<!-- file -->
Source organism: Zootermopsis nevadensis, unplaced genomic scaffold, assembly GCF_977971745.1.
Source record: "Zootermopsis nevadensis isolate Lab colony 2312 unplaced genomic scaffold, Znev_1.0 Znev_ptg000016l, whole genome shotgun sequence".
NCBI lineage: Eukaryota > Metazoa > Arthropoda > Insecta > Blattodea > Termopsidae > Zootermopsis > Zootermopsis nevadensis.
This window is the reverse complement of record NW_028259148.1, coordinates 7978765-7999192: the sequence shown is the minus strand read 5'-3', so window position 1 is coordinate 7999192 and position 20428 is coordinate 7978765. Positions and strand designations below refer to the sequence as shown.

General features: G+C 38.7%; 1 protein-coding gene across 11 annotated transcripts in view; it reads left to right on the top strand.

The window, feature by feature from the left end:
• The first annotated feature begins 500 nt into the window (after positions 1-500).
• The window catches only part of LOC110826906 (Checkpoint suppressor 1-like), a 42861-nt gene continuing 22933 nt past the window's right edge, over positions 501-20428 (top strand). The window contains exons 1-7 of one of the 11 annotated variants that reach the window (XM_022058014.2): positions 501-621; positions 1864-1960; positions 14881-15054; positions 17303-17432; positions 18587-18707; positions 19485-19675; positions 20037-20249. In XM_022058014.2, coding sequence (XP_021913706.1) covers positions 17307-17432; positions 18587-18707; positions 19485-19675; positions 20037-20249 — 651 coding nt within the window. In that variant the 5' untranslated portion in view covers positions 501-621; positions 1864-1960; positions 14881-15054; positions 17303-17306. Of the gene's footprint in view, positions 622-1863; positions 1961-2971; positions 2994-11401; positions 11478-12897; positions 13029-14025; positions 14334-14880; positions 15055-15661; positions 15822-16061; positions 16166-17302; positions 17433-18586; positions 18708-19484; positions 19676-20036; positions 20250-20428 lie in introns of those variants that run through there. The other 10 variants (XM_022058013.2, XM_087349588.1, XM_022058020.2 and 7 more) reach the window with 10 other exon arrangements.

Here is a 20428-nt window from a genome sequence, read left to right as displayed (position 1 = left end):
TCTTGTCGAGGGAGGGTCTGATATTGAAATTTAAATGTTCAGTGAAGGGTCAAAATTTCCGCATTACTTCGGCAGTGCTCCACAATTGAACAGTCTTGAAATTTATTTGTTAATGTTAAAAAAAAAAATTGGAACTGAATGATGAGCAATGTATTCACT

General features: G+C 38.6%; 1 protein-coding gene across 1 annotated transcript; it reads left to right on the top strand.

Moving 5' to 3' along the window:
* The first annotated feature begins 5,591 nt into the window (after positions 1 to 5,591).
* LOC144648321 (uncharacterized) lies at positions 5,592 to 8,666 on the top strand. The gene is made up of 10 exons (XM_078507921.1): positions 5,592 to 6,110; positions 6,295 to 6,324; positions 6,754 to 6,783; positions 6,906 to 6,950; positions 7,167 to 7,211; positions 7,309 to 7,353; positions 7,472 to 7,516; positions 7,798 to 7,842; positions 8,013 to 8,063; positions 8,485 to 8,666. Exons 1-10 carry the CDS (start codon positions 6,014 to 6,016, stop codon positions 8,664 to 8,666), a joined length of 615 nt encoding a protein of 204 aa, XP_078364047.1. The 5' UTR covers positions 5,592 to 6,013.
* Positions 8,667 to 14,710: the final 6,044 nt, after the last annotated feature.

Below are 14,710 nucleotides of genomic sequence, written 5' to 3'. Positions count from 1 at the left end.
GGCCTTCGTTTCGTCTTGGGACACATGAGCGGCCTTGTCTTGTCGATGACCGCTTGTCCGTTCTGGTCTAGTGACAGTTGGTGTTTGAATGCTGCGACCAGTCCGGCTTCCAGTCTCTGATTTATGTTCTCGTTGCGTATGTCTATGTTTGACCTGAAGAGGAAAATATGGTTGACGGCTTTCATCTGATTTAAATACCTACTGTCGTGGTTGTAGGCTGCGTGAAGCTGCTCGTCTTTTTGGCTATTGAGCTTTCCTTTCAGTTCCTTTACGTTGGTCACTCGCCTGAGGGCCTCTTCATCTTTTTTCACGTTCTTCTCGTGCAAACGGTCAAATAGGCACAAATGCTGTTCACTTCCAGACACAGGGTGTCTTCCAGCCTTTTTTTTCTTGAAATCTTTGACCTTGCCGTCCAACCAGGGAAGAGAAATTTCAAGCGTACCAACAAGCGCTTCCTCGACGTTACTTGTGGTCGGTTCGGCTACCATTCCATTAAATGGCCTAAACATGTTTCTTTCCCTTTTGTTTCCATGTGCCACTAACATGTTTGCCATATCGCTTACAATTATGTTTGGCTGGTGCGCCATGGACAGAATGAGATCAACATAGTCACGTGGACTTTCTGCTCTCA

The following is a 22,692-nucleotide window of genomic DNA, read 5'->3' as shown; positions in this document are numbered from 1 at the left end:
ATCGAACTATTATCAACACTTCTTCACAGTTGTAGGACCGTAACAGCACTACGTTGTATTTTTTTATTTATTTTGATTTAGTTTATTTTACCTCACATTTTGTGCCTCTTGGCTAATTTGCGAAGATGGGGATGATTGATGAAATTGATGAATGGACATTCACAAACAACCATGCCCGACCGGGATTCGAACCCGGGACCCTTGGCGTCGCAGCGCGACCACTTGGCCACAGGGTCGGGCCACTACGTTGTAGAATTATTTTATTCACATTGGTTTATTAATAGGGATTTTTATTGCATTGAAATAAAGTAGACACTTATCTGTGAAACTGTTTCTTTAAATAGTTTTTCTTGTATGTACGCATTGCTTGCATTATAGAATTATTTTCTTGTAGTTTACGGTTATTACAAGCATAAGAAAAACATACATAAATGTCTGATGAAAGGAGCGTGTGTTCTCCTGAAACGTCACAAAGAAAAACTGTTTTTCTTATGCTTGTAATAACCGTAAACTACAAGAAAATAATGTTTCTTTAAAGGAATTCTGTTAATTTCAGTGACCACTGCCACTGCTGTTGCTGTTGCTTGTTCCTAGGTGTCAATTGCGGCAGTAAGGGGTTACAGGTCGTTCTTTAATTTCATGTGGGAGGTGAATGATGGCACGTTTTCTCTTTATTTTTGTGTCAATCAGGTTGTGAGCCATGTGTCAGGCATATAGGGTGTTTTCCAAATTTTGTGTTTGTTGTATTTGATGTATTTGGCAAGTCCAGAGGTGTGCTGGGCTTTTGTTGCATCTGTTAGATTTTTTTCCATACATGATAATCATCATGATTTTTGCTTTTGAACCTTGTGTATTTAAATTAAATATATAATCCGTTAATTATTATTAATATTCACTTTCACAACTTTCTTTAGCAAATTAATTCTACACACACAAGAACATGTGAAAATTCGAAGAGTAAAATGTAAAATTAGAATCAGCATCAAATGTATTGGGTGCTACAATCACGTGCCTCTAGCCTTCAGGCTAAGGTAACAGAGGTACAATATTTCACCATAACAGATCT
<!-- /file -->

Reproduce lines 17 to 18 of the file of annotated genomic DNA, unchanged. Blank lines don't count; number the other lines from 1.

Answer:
GGCCTTCGTTTCGTCTTGGGACACATGAGCGGCCTTGTCTTGTCGATGACCGCTTGTCCGTTCTGGTCTAGTGACAGTTGGTGTTTGAATGCTGCGACCAGTCCGGCTTCCAGTCTCTGATTTATGTTCTCGTTGCGTATGTCTATGTTTGACCTGAAGAGGAAAATATGGTTGACGGCTTTCATCTGATTTAAATACCTACTGTCGTGGTTGTAGGCTGCGTGAAGCTGCTCGTCTTTTTGGCTATTGAGCTTTCCTTTCAGTTCCTTTACGTTGGTCACTCGCCTGAGGGCCTCTTCATCTTTTTTCACGTTCTTCTCGTGCAAACGGTCAAATAGGCACAAATGCTGTTCACTTCCAGACACAGGGTGTCTTCCAGCCTTTTTTTTCTTGAAATCTTTGACCTTGCCGTCCAACCAGGGAAGAGAAATTTCAAGCGTACCAACAAGCGCTTCCTCGACGTTACTTGTGGTCGGTTCGGCTACCATTCCATTAAATGGCCTAAACATGTTTCTTTCCCTTTTGTTTCCATGTGCCACTAACATGTTTGCCATATCGCTTACAATTATGTTTGGCTGGTGCGCCATGGACAGAATGAGATCAACATAGTCACGTGGACTTTCTGCTCTCA

The following is a 22,692-nucleotide window of genomic DNA, read 5'->3' as shown; positions in this document are numbered from 1 at the left end: